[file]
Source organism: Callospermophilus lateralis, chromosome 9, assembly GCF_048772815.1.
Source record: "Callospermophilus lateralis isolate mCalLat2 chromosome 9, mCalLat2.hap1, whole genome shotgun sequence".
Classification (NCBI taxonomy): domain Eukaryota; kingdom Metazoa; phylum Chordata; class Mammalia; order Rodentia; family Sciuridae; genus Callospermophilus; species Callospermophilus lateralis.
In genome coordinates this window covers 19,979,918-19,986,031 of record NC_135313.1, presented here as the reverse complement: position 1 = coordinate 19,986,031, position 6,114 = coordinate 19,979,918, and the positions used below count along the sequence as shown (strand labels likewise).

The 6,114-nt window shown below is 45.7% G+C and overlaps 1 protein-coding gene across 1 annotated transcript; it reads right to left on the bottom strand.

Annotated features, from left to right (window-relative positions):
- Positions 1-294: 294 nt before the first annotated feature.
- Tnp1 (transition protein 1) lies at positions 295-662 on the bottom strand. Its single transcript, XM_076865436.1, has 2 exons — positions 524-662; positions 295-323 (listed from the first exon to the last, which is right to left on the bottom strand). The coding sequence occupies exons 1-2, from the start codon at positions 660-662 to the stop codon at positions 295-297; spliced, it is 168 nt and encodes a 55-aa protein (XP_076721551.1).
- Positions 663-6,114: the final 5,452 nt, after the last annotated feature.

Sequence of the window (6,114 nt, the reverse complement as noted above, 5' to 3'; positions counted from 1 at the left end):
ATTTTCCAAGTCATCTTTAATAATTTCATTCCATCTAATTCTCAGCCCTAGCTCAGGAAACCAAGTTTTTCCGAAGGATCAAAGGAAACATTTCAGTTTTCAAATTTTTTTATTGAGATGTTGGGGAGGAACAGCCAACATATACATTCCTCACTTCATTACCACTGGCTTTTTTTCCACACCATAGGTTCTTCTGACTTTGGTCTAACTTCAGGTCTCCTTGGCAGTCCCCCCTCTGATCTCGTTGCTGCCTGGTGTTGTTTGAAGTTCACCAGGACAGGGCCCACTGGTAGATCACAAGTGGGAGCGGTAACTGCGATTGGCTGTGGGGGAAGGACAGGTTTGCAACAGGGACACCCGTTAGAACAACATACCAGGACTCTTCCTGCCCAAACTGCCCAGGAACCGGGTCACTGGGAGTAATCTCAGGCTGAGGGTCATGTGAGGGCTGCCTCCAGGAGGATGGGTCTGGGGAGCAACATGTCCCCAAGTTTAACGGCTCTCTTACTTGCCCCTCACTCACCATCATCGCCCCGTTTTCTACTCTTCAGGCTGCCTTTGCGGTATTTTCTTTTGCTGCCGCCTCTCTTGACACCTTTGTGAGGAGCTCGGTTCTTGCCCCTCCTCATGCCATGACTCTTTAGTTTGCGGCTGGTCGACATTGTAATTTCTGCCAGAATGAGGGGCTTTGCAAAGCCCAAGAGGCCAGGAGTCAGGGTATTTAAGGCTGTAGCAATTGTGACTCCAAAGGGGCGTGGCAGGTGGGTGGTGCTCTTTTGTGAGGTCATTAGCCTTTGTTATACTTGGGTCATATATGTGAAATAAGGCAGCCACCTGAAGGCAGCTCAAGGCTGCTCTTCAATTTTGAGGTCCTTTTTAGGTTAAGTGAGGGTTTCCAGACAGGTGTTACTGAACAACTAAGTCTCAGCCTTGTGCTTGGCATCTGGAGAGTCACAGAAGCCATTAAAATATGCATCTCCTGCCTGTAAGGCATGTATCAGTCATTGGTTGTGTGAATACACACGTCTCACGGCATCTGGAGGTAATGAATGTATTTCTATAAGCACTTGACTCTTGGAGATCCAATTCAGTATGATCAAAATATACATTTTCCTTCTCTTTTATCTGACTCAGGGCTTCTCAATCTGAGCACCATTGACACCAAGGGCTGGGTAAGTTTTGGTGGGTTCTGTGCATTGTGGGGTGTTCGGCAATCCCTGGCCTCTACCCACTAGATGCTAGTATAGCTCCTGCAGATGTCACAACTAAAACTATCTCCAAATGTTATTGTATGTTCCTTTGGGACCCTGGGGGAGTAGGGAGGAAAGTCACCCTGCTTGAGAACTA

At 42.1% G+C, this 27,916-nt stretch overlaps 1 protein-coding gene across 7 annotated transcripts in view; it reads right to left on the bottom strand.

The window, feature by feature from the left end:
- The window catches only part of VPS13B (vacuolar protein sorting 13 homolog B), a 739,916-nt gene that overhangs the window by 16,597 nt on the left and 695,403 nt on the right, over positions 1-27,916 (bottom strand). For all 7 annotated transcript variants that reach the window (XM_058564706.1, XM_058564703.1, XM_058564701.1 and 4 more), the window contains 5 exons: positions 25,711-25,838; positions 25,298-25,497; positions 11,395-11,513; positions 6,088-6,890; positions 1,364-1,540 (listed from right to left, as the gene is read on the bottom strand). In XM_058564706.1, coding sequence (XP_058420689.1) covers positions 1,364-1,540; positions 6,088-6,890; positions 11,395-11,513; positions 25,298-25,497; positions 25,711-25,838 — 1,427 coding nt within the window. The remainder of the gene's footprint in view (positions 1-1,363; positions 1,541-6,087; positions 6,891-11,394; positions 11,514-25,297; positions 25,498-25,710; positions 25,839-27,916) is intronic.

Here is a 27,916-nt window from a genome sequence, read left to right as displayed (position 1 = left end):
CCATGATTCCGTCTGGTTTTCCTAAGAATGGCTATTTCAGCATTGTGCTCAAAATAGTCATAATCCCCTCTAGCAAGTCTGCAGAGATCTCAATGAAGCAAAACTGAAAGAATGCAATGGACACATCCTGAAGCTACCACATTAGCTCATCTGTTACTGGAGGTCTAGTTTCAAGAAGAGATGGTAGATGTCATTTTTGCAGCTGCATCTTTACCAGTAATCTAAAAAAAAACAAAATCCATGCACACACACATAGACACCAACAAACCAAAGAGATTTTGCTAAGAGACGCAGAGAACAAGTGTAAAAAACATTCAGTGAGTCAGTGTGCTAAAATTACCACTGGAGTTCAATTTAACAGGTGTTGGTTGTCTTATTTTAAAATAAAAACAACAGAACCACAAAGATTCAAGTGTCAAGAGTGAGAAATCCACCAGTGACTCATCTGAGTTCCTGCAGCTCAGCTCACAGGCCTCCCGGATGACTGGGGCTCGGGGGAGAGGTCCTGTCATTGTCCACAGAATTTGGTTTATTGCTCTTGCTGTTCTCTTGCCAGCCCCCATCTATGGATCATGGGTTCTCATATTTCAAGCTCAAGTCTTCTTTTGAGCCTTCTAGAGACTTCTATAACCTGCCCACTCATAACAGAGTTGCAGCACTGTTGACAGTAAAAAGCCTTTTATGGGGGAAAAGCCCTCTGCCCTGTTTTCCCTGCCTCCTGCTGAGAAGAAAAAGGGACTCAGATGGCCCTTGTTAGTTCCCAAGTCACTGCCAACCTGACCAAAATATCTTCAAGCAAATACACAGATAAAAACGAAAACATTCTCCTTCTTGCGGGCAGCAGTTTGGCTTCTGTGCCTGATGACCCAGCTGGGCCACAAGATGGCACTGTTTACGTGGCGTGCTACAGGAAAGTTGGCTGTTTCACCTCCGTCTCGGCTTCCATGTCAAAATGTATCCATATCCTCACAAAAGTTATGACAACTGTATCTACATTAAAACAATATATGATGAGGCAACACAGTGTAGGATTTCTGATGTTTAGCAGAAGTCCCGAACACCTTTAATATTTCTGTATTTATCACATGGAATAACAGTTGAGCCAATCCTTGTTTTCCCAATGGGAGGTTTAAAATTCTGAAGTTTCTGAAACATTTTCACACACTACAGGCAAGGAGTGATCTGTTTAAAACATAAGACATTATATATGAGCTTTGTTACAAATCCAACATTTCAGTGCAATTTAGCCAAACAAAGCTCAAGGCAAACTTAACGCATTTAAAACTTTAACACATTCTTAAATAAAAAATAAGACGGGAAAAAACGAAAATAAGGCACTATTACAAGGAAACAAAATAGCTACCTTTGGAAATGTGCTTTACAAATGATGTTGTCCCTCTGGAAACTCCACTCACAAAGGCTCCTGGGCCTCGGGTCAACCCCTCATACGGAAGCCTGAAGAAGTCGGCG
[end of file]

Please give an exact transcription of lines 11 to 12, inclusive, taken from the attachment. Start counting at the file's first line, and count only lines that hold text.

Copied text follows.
ATTTTCCAAGTCATCTTTAATAATTTCATTCCATCTAATTCTCAGCCCTAGCTCAGGAAACCAAGTTTTTCCGAAGGATCAAAGGAAACATTTCAGTTTTCAAATTTTTTTATTGAGATGTTGGGGAGGAACAGCCAACATATACATTCCTCACTTCATTACCACTGGCTTTTTTTCCACACCATAGGTTCTTCTGACTTTGGTCTAACTTCAGGTCTCCTTGGCAGTCCCCCCTCTGATCTCGTTGCTGCCTGGTGTTGTTTGAAGTTCACCAGGACAGGGCCCACTGGTAGATCACAAGTGGGAGCGGTAACTGCGATTGGCTGTGGGGGAAGGACAGGTTTGCAACAGGGACACCCGTTAGAACAACATACCAGGACTCTTCCTGCCCAAACTGCCCAGGAACCGGGTCACTGGGAGTAATCTCAGGCTGAGGGTCATGTGAGGGCTGCCTCCAGGAGGATGGGTCTGGGGAGCAACATGTCCCCAAGTTTAACGGCTCTCTTACTTGCCCCTCACTCACCATCATCGCCCCGTTTTCTACTCTTCAGGCTGCCTTTGCGGTATTTTCTTTTGCTGCCGCCTCTCTTGACACCTTTGTGAGGAGCTCGGTTCTTGCCCCTCCTCATGCCATGACTCTTTAGTTTGCGGCTGGTCGACATTGTAATTTCTGCCAGAATGAGGGGCTTTGCAAAGCCCAAGAGGCCAGGAGTCAGGGTATTTAAGGCTGTAGCAATTGTGACTCCAAAGGGGCGTGGCAGGTGGGTGGTGCTCTTTTGTGAGGTCATTAGCCTTTGTTATACTTGGGTCATATATGTGAAATAAGGCAGCCACCTGAAGGCAGCTCAAGGCTGCTCTTCAATTTTGAGGTCCTTTTTAGGTTAAGTGAGGGTTTCCAGACAGGTGTTACTGAACAACTAAGTCTCAGCCTTGTGCTTGGCATCTGGAGAGTCACAGAAGCCATTAAAATATGCATCTCCTGCCTGTAAGGCATGTATCAGTCATTGGTTGTGTGAATACACACGTCTCACGGCATCTGGAGGTAATGAATGTATTTCTATAAGCACTTGACTCTTGGAGATCCAATTCAGTATGATCAAAATATACATTTTCCTTCTCTTTTATCTGACTCAGGGCTTCTCAATCTGAGCACCATTGACACCAAGGGCTGGGTAAGTTTTGGTGGGTTCTGTGCATTGTGGGGTGTTCGGCAATCCCTGGCCTCTACCCACTAGATGCTAGTATAGCTCCTGCAGATGTCACAACTAAAACTATCTCCAAATGTTATTGTATGTTCCTTTGGGACCCTGGGGGAGTAGGGAGGAAAGTCACCCTGCTTGAGAACTA

At 42.1% G+C, this 27,916-nt stretch overlaps 1 protein-coding gene across 7 annotated transcripts in view; it reads right to left on the bottom strand.